As the end of your pregnancy draws near, you may start to have concerns about spotting in the third trimester. Ten percent of pregnant people experience spotting in their third trimester. Although some conditions that cause bleeding can be very serious, these circumstances only occur in a small number of pregnancies. For most women nearing the 40-week mark, spotting could be a sign that labor is starting.
As labor begins, the mucus plug, which has kept the cervix closed during pregnancy, can fall out, bringing some blood and discharge with it. If this happens, it's time for you to put your birth plan to work and start preparing for labor. However, if you see any kind of spotting throughout your pregnancy, it's a good idea to call your healthcare provider and let them know.
Spotting During Early Pregnancy
Many women experience spotting at some point in their pregnancy, usually in the first trimester. This spotting is often the first sign telling a woman that she could be pregnant. Early pregnancy spotting occurs for several reasons.
First, spotting may occur when implantation happens, usually about 6-10 days after ovulation. Not all women experience this, but those who do may confuse the spotting with the start of a period. Implantation bleeding, however, only lasts a few hours to a day and is light with no definite flow.
Pregnant people also experience spotting during the first few weeks as their body is stretching to accommodate the growing embryo. This spotting can be normal but check with your doctor if you notice it. Any heavy bleeding or clots should be reported to a doctor immediately.
Spotting in the Third Trimester
Bleeding that occurs during the third trimester, which starts at 27 weeks, can be a sign of a potential complication. Anyone who experiences bleeding or spotting in the third trimester should call their doctor's office immediately since this can be a sign of serious problems for both the mother and the baby. Third-trimester spotting can indicate conditions like placental abruption, placenta previa and preterm labor.
Placental abruption is caused when the placenta becomes unattached from the uterus. Stomach pain also occurs with the spotting. Because the placenta is not receiving nutrients through the uterus, this is a dangerous condition for the baby.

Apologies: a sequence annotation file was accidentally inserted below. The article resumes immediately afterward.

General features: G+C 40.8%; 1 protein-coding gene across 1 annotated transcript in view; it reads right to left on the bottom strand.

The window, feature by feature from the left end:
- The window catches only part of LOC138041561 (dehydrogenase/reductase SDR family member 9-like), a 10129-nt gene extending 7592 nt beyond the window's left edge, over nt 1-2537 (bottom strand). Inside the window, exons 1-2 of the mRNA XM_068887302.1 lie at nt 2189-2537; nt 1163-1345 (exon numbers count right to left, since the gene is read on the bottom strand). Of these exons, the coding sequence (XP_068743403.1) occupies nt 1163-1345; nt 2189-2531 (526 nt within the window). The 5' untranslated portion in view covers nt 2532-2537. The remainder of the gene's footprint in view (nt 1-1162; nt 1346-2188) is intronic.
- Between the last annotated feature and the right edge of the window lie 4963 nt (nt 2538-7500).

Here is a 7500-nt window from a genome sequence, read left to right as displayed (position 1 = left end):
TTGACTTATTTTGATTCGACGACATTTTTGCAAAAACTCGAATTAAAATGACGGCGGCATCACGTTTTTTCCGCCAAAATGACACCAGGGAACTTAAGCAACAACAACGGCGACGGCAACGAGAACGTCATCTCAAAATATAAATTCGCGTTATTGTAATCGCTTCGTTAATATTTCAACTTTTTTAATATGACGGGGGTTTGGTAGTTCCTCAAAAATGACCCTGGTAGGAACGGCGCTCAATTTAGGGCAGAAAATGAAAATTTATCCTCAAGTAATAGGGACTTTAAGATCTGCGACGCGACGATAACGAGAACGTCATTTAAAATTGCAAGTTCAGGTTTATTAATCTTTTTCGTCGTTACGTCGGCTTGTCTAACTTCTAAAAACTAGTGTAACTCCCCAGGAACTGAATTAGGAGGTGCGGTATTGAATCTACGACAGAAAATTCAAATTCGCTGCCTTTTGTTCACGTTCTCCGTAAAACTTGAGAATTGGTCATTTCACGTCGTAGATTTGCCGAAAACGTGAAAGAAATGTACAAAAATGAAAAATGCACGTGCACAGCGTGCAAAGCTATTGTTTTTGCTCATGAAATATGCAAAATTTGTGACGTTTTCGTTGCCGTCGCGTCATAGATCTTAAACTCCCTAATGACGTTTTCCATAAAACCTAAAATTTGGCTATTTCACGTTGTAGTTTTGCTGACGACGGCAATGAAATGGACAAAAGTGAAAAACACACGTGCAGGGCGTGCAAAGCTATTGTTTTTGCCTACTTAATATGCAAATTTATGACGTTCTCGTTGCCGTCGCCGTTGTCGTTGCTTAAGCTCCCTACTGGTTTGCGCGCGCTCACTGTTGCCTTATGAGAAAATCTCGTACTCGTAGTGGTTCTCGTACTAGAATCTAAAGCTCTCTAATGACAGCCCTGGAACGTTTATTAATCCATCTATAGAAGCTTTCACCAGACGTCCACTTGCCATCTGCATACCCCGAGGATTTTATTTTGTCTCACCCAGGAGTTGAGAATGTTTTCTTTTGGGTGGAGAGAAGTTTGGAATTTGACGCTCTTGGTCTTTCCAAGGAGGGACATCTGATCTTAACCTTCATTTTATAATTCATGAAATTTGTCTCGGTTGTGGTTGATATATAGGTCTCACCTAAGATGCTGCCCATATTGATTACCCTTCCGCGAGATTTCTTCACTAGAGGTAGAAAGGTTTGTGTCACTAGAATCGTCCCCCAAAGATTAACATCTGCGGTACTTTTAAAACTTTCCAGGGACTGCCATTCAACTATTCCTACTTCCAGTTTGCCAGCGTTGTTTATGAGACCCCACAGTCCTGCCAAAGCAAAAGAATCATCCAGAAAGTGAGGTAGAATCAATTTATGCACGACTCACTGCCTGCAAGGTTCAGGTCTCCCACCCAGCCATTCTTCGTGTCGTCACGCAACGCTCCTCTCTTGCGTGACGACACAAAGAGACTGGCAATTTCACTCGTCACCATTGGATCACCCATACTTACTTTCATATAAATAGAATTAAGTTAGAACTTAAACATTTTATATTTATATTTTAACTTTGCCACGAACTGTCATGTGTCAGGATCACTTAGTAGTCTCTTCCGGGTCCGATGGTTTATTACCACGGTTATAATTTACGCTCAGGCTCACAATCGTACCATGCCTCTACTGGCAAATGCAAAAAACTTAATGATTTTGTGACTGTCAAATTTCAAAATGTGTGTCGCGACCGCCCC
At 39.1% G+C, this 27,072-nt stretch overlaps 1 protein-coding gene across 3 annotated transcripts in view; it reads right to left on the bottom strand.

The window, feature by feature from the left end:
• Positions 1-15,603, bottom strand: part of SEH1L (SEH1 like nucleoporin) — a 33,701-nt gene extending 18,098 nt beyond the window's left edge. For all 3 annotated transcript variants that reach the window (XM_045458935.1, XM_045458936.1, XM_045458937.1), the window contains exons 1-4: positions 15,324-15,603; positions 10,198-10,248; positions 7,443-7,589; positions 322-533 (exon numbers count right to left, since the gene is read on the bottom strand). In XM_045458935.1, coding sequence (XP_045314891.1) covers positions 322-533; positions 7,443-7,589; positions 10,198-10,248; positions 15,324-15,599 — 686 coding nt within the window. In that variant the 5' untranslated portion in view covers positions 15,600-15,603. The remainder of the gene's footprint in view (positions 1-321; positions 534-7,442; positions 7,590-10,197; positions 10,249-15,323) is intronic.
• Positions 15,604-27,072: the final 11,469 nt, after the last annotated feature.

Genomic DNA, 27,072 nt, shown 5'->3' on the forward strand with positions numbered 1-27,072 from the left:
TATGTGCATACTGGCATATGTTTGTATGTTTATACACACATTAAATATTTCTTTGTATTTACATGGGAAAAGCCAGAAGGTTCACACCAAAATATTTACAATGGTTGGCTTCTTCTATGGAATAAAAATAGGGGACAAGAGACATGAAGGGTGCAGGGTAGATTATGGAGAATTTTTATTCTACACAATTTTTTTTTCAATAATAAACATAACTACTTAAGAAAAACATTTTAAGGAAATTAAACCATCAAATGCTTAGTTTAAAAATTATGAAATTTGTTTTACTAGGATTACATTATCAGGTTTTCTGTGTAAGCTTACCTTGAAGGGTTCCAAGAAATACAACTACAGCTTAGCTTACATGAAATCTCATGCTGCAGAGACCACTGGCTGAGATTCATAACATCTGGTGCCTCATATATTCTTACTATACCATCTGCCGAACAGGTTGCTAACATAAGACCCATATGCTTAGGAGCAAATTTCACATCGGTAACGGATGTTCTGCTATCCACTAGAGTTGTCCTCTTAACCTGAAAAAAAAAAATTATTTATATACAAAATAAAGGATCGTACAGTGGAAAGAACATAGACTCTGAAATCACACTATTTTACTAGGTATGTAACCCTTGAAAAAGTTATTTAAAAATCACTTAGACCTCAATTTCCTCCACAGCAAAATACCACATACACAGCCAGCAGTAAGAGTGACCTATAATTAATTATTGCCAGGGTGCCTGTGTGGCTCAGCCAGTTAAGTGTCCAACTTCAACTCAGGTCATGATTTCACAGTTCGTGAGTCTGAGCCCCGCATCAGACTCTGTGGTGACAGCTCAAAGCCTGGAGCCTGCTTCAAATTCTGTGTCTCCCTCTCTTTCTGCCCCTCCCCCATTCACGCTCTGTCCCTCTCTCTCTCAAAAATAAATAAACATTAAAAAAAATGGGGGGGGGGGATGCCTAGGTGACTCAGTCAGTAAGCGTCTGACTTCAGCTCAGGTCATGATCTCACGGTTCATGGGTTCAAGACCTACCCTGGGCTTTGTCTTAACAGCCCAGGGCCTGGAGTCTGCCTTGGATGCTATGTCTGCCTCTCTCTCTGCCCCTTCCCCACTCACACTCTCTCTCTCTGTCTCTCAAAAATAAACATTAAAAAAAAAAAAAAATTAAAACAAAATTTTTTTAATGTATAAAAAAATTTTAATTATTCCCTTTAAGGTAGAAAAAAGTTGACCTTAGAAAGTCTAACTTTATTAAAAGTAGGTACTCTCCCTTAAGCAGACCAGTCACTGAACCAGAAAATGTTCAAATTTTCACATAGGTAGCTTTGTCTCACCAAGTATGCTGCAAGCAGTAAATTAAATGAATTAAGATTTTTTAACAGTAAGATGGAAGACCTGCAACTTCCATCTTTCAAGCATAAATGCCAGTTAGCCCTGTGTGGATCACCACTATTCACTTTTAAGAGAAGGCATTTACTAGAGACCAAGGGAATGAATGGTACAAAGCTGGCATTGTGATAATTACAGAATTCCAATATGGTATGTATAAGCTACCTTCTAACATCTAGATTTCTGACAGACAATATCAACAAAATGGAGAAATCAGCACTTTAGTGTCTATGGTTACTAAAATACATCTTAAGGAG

Placental abruption is more likely to affect older moms, people who have an injury to their stomach, or those who have been diagnosed with sickle cell anemia or high blood pressure.
Placental previa can occur when the placenta attaches low in the uterus or covers the cervix. Ideally, the placenta will attach higher in the uterus in an area that can stretch and grow with the development of the baby. When the placenta attaches too low, the stretching in late pregnancy can cause bleeding.
If left untreated, hemorrhaging and preterm labor may occur. Since placenta previa can start without any discomfort to the mother, you should report any spotting to your doctor. Bed rest is one of the most common treatments for placenta previa.
Spotting in the third trimester may also be an indication of preterm labor. This is usually accompanied by contractions, fluid leakage from the vagina, and back pain.
If a woman starts labor before 37 weeks, she needs to get to a hospital or doctor's office immediately. In some cases, doctors may be able to stop the labor from progressing to allow the baby more time to develop.
Other Reasons for Spotting During Pregnancy
Since the cervix and vagina have greater blood circulation during pregnancy, spotting can also be caused by any kind of vaginal irritation, including:
- Cervical growths or polyps
- Infection of the vagina or cervix
- Internal exam
- Sexual intercourse
- Uterine fibroids
Your cervix and vagina are very sensitive during this time and can bleed easily.
What to Do if You See Spotting
If you notice spotting at any point in your pregnancy, call your OB-GYN right away. They might ask you to put a new pad into your underwear and check it every 30-60 minutes for a few hours, so your doctor can get a sense of how much you are bleeding.
Your doctor may recommend:
- Drink more water/fluids
- No lifting more than 10lbs
- Pelvic rest (no sexual intercourse)
- Stay off your feet
The difference between spotting and bleeding can be hard to assess, so your doctor will work with you to figure out what's going on. They may have you come into the office to be checked out.
When to Call the Doctor
Though any kind of vaginal bleeding may alarm a pregnant person, light spotting can be harmless and should go away after a few hours. Still, it's always a good idea to talk to a doctor as soon as possible about any spotting in the third trimester to rule out complications.
Your doctor will want to know:
- Color (bright red vs pink vs brown)
- If you saw clots or tissue with the blood
- When the bleeding started
Some people may be tempted to wait and see if the spotting stops on its own, but the American College of Obstetricians and Gynecologists (ACOG) recommends calling your doctor at the first sign of blood. While yes, it may be nothing, your doctor has tools at their disposal to be sure everything is just peachy. Getting reassurance can give you peace of mind too!